Despite quiet season, SAR crews stay prepared

Even though they've only had two calls this season, Search & Rescue stays busy with training exercises to stay ready for emergencies.

South Columbia Search and Rescue (SCSAR) hasn’t been very busy yet this winter season, but that doesn’t mean the work stops.

Mike Hudson, president of the volunteer rescue group, says SCSAR has only been called out twice this winter.

“We did that search and rescue up at Whitewater and then we did another one on Jan. 9 for two lost snowmobilers up in the Redfish area, but that is it so far,” he said. “Two of our people went up (to Redfish) as sledders and they were out for a total of 11 hours from the call to the time it was all done.”

The two snowmobilers had gotten their sleds stuck in a drainage ditch and were found with no injuries.

In 2014, the SCSAR spent more time in the back country, looking for lost skiers and outdoor enthusiasts.

“Last year was a bit of an exception because of the new run at Red Mountain,” he said. “I think that caused a lot of confusion. The skiers up there have a pretty good handle on where the run is now, but it was definitely part of the problem up there last year.”

Hudson says there is no standard number of calls each winter.

“It is still pretty early and the snow was late this year,” he said. “It varies from year to year. It seems to depend on where people are vacationing or choose to spend their time. There isn’t a formula for it. It also depends on the people who are going out into the back country, how prepared they are and how experienced they are.”

Even though there hasn’t been frequent calls, SCSAR is staying vigilant with its training in case more calls come in as the winter goes on.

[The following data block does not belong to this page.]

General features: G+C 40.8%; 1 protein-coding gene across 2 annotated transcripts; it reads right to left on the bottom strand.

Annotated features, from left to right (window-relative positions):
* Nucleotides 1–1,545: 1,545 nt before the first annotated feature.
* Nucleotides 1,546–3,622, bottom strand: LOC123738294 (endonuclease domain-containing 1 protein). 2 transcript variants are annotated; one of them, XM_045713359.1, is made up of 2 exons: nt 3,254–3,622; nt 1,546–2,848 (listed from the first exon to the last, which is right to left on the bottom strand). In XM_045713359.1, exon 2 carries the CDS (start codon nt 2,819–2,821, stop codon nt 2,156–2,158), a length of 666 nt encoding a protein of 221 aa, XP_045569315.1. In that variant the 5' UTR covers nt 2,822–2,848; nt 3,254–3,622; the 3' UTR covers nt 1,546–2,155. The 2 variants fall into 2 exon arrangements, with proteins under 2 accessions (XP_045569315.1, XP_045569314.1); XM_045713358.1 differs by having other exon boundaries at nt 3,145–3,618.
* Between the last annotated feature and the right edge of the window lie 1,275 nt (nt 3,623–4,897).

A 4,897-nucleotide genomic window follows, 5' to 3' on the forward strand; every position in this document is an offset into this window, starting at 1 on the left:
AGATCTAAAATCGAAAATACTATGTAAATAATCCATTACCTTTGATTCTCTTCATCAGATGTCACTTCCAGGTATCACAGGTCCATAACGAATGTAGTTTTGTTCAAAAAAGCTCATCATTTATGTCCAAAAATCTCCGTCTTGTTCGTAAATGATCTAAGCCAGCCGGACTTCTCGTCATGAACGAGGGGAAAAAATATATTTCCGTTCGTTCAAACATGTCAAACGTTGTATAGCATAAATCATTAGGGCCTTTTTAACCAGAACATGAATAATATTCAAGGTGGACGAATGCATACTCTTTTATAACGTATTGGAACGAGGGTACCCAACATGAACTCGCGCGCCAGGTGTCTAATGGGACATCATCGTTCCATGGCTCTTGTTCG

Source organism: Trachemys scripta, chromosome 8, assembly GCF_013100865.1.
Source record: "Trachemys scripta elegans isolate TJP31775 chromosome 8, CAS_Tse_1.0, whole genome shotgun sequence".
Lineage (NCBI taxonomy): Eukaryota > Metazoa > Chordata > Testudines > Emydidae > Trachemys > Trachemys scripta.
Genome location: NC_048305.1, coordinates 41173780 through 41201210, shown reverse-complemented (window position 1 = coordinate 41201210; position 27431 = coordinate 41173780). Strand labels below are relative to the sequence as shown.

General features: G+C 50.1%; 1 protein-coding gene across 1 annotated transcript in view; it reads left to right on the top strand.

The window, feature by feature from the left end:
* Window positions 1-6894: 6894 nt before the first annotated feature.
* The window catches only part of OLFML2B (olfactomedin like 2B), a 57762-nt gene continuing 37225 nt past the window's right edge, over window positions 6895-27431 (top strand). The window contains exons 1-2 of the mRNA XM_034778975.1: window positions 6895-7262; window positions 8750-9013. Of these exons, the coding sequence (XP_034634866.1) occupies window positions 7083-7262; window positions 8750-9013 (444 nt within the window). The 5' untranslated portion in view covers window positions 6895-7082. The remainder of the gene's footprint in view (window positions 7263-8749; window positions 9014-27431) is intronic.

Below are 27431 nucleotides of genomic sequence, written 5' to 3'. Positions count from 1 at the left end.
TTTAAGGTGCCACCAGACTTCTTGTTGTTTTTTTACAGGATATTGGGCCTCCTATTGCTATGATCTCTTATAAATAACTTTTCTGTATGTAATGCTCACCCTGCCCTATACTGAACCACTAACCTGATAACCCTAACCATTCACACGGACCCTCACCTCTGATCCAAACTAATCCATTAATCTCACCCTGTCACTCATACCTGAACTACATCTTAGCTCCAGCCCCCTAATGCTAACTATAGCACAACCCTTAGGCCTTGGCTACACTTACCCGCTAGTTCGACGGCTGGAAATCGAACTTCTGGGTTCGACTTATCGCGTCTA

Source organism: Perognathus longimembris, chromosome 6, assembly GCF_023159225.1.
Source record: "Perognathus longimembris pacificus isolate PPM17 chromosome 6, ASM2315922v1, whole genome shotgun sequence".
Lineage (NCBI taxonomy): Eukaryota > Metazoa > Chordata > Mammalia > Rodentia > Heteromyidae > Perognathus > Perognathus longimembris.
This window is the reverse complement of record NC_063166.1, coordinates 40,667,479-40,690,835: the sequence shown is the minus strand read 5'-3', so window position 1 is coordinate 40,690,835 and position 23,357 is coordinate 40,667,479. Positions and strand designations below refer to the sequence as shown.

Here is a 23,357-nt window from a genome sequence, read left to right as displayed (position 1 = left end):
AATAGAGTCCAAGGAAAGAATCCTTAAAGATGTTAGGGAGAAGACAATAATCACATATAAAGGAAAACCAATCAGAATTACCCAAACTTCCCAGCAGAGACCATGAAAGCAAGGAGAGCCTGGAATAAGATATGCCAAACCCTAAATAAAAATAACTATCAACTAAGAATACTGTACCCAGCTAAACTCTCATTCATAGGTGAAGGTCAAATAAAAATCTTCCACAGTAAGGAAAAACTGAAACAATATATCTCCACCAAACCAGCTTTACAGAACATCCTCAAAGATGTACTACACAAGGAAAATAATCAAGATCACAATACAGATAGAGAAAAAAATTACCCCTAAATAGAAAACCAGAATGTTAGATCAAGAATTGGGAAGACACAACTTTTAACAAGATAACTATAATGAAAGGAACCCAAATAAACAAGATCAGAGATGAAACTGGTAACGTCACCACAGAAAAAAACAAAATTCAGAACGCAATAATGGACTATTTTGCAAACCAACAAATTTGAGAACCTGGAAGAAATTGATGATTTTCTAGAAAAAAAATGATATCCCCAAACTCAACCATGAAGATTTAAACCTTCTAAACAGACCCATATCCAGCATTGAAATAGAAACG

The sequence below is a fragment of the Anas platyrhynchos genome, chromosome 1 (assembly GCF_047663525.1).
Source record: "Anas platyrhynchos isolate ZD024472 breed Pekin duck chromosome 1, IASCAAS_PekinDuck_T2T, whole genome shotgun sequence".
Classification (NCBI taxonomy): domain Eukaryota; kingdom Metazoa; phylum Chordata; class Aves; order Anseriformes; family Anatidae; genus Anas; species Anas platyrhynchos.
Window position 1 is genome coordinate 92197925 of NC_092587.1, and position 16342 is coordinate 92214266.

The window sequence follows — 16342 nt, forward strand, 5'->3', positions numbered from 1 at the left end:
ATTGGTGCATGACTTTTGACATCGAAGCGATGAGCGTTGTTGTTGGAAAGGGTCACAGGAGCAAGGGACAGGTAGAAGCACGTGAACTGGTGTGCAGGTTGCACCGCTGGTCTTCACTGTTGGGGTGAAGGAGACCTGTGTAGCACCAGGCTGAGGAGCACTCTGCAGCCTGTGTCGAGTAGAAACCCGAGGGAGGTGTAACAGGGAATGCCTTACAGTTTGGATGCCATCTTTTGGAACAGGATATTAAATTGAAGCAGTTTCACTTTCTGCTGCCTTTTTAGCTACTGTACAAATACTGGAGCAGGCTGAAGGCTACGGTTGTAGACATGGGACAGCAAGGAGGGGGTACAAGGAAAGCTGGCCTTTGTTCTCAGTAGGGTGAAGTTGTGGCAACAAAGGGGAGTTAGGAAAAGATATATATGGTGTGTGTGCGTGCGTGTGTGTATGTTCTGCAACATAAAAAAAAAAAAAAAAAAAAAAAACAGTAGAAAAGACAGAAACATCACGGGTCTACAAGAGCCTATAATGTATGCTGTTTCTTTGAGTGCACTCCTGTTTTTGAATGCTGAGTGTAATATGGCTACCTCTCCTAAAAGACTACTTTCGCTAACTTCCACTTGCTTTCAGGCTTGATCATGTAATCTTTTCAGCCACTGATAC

Currently, the team has members up at the Kokanee Glacier practicing different scenarios that could present in their work and even then, volunteers don’t know what to expect.

“They have gone up there and are doing seven days of training: lots of snowshoeing, skiing, skinning, and probe and shovel,” said Hudson. “Last year on the training trip, we had one of our members, she fell and hurt her ankle, and they had to hump her out. It wasn’t part of the planned training, but it was great practice for them.”

The SCSAR is also sending members up to Red Mountain on Jan. 24 to keep up-to-date on how to handle avalanches.

“We are going to be do some stuff with cold survival, digging out snow shelters, snowmobiles towing skiers and working on medical scenarios,” he said.

“We have a winter response speciality team with skiers and sledders and as soon as this time of year comes around, the group leader starts up the training like crazy. The more we can include in each scenario, the better.”

Avalanche Awareness Day isn’t just for SAR volunteers. The all-day event is open to anyone interested in learning about survival techniques in avalanches and ways to prevent a situation from worsening.

Hudson says the more prepared someone is, the less likely his volunteers will be called to help with a search and rescue.

“The key phrase is, be prepared,” he said. “Pre-trip planning is number one and having a contact person who knows when you are leaving and when you are coming back.”

Hudson says the same rules apply whether or not someone is heading out alone or in a group.

“If you are going to go out by yourself or even in a pair, having a beacon is definitely essential. Even if you get lost and you are not in an avalanche, we can go up there and find you,” he said. “It makes things much faster.”

The Avalanche Awareness Day begins at 10 a.m. at Red Mountain and runs until 3 p.m. The planned events include guest speakers, information sessions, practical scenarios, transceiver use practice and games with prizes.

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